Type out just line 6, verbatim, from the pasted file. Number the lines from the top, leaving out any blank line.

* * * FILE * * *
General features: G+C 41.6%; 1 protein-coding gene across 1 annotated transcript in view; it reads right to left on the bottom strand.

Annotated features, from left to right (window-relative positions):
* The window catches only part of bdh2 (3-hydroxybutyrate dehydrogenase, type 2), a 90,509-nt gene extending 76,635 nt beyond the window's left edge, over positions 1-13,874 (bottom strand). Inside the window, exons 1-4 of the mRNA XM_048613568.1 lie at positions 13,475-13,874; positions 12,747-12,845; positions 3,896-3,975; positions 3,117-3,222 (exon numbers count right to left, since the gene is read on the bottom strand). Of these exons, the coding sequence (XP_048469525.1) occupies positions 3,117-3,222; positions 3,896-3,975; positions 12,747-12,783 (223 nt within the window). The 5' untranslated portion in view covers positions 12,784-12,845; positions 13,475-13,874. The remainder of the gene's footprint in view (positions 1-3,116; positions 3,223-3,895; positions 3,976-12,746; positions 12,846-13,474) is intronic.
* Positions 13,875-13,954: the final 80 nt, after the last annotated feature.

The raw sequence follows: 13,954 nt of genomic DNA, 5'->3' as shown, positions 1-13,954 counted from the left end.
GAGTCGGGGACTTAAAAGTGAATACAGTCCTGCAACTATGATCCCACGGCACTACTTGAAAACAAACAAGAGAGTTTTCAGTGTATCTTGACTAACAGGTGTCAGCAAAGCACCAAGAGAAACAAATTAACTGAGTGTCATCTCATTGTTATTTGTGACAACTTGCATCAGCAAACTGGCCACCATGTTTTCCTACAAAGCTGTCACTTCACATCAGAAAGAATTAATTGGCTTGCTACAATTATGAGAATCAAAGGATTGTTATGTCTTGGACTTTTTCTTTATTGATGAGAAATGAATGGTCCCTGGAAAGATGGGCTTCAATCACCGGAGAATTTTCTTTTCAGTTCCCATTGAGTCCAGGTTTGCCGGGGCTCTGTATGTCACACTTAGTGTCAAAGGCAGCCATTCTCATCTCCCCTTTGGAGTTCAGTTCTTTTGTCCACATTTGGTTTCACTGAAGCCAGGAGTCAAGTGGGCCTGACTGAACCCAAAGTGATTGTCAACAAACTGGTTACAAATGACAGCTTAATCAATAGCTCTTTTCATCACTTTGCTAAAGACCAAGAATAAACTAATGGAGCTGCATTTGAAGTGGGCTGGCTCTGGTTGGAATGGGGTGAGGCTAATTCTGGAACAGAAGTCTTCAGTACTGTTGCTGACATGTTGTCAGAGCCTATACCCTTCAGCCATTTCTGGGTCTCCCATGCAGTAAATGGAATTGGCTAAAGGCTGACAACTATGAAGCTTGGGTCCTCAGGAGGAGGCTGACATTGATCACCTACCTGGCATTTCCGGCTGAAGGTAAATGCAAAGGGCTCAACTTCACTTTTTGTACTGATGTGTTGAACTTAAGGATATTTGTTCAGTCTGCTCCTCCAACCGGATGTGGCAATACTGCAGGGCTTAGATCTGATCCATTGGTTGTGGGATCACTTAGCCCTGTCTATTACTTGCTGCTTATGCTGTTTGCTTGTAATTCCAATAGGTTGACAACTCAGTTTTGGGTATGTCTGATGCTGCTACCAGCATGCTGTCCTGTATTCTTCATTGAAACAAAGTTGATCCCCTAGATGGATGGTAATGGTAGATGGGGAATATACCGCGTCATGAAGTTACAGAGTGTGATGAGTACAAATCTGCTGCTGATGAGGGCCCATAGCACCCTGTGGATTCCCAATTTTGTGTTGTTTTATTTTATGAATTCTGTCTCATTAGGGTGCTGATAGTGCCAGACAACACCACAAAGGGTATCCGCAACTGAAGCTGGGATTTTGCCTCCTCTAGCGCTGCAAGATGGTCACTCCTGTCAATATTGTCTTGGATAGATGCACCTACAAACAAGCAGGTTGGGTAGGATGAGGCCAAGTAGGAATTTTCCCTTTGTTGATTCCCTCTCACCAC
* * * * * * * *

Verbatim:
GAGTCGGGGACTTAAAAGTGAATACAGTCCTGCAACTATGATCCCACGGCACTACTTGAAAACAAACAAGAGAGTTTTCAGTGTATCTTGACTAACAGGTGTCAGCAAAGCACCAAGAGAAACAAATTAACTGAGTGTCATCTCATTGTTATTTGTGACAACTTGCATCAGCAAACTGGCCACCATGTTTTCCTACAAAGCTGTCACTTCACATCAGAAAGAATTAATTGGCTTGCTACAATTATGAGAATCAAAGGATTGTTATGTCTTGGACTTTTTCTTTATTGATGAGAAATGAATGGTCCCTGGAAAGATGGGCTTCAATCACCGGAGAATTTTCTTTTCAGTTCCCATTGAGTCCAGGTTTGCCGGGGCTCTGTATGTCACACTTAGTGTCAAAGGCAGCCATTCTCATCTCCCCTTTGGAGTTCAGTTCTTTTGTCCACATTTGGTTTCACTGAAGCCAGGAGTCAAGTGGGCCTGACTGAACCCAAAGTGATTGTCAACAAACTGGTTACAAATGACAGCTTAATCAATAGCTCTTTTCATCACTTTGCTAAAGACCAAGAATAAACTAATGGAGCTGCATTTGAAGTGGGCTGGCTCTGGTTGGAATGGGGTGAGGCTAATTCTGGAACAGAAGTCTTCAGTACTGTTGCTGACATGTTGTCAGAGCCTATACCCTTCAGCCATTTCTGGGTCTCCCATGCAGTAAATGGAATTGGCTAAAGGCTGACAACTATGAAGCTTGGGTCCTCAGGAGGAGGCTGACATTGATCACCTACCTGGCATTTCCGGCTGAAGGTAAATGCAAAGGGCTCAACTTCACTTTTTGTACTGATGTGTTGAACTTAAGGATATTTGTTCAGTCTGCTCCTCCAACCGGATGTGGCAATACTGCAGGGCTTAGATCTGATCCATTGGTTGTGGGATCACTTAGCCCTGTCTATTACTTGCTGCTTATGCTGTTTGCTTGTAATTCCAATAGGTTGACAACTCAGTTTTGGGTATGTCTGATGCTGCTACCAGCATGCTGTCCTGTATTCTTCATTGAAACAAAGTTGATCCCCTAGATGGATGGTAATGGTAGATGGGGAATATACCGCGTCATGAAGTTACAGAGTGTGATGAGTACAAATCTGCTGCTGATGAGGGCCCATAGCACCCTGTGGATTCCCAATTTTGTGTTGTTTTATTTTATGAATTCTGTCTCATTAGGGTGCTGATAGTGCCAGACAACACCACAAAGGGTATCCGCAACTGAAGCTGGGATTTTGCCTCCTCTAGCGCTGCAAGATGGTCACTCCTGTCAATATTGTCTTGGATAGATGCACCTACAAACAAGCAGGTTGGGTAGGATGAGGCCAAGTAGGAATTTTCCCTTTGTTGATTCCCTCTCACCAC